Day 12 – Brainstorm the Second “And Because of That”

Today we’re working on the middle of the story again.

Day 12 banner

The middle of a story is simply you, complicating things for the character based on the decisions they’ve already made, and taking them closer to, or further away from the desire the reader already understands that the character has.

We’ve already brainstormed one of these moments, and now you get to think about the natural outcome of that.

(I’m breaking it down in a way that might feel a little artificial, because I wanted to give you a clean break from the direction you were traveling in the previous exercise, and a chance to think about what your character needs next.)

Again, we’re not writing these scenes today, just roughing out their path.

Why brainstorm and not simply write these?

You can, of course do as you like (though I have some time set aside for you to do this writing in the next few days).

In my experience, however, many writers have been more able to get to the end of their story by sketching out a rough map of the terrain, than simply by writing their way through.

We tend to get lost in the weeds while writing scenes, and it helps to have a path to come back to!

Fun-Size Challenge Day 12
Here’s your next Bingo Piece. Download the pic, print it out and paste it onto your bingo sheet. Then share a picture of it on social media with #storyadaybingo

Leave a comment telling us how today’s task went. Are you starting to see some potential growth for your character? Somewhere for them to go?

11 thoughts on “Day 12 – Brainstorm the Second “And Because of That””

  1. I do not understand how characters can take on a mind of their own when they are just my imagination. The brain science of writing is very bizarre. It wasn’t until I sat down to actually start typing that my character started to become a bit more clear in his motives and personality and actions. I guess I’ll continue to play it out. 🙂

  2. Pulled out a different color to brainstorm in and also write slantedly in my notebook. I realized my story is lacking conflict. I’d read anything about this character because this story is based on one of my favorite D&D characters that I’ve created, but the scene I have in my head it happens-post conflict. Agabus doesn’t even have an issue leaving the magical forest and returning to the town that her brother passes through, so I started to brainstorm what could happen to her on the journey back to town, but this is a short story, so then I wondered if I opened the story earlier–just a few moments or the night before or post-battle to show Agabus fighting, coming to consciousness after the battle, interacting with her companions, etc. That might add the tension the story is lacking. Amazing what a colored pen and writing against the grain in the notebook will do =D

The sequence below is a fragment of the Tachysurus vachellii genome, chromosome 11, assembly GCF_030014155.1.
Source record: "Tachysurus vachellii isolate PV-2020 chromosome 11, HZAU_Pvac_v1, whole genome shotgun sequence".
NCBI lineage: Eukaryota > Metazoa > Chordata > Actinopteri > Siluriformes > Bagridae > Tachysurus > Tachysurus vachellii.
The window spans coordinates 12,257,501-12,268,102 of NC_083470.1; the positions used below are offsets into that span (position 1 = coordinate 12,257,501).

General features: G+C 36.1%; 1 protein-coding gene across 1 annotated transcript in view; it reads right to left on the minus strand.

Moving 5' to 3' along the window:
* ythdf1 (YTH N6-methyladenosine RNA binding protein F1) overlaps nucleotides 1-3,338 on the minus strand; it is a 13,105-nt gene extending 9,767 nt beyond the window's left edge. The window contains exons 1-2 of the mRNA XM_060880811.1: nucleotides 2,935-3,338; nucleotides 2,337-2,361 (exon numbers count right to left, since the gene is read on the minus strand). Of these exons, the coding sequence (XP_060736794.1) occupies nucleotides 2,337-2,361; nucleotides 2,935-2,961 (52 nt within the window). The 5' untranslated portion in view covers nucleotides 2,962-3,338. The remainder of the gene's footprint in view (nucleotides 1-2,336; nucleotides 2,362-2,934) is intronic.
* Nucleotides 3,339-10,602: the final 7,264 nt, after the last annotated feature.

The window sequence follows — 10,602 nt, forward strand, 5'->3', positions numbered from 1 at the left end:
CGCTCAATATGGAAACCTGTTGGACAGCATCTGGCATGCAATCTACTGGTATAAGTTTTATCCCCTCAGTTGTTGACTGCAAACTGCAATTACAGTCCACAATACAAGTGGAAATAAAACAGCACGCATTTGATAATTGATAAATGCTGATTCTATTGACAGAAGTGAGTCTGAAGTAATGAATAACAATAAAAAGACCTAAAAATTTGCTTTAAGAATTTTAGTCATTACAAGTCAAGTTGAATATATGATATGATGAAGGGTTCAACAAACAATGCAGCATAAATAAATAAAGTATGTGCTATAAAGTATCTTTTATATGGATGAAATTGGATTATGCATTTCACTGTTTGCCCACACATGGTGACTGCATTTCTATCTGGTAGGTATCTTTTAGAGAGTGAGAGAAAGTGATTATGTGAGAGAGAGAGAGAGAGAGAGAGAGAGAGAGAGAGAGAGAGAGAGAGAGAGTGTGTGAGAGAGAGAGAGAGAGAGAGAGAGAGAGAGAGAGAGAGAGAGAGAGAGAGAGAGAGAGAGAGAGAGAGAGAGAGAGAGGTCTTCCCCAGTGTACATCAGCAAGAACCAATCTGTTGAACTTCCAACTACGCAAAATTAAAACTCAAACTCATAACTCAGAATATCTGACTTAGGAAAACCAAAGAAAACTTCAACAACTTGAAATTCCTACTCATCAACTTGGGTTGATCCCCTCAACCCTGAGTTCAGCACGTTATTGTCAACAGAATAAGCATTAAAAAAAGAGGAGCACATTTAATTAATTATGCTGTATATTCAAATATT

3. My character impulsively reaches for a loved object and is moved more than usual by the feel of it in her hands. She experiences a compulsion and let’s it incubate inside her even though she doesn’t understand what’s going on she let’s it sit there within her.

  4. After trying, and failing, several tactics to make the thing following my character go away, nothing happens. She’s flummoxed until she remembers her foster-parent always acting in a weird way, kneeling and pleading with ‘someone’ invisible. She decides to ask the ‘someone’ to kill the thing so it will leaver her be once and for all.
    It’s coming together nicely, great task, Julie! I can tell you have put careful thought and planning into this!

  5. And because of that #2–Despite working as a governess, Gabrielle has exhausted all her leads in Quebec toward finding her father. She sails to England with her new husband, a government lawyer on his way to meet the incoming Governor of Quebec. Once in London, she and her husband are introduced to Richard, earl of Amington, at a ball for the new governor. Amington’s reaction to Gabrielle’s pendant portrait of her mother makes her wonder if he knows something. Altho’ part of her is terrified, almost doesn’t want to find out, Gabrielle seeks out Amington.

  6. My character needs to come out of hiding and let someone help them, learning they can’t solve the problem themselves.

  7. My character has tried to ignore the problem but he’s been forced to face it and is beginning to lose it, haha. Poor thing, he doesn’t know what’s coming…

  8. Potential change? Maybe. But for the time being he’s thrown into despair as he tries to achieve his goal by sheer physical force and it’s not working.

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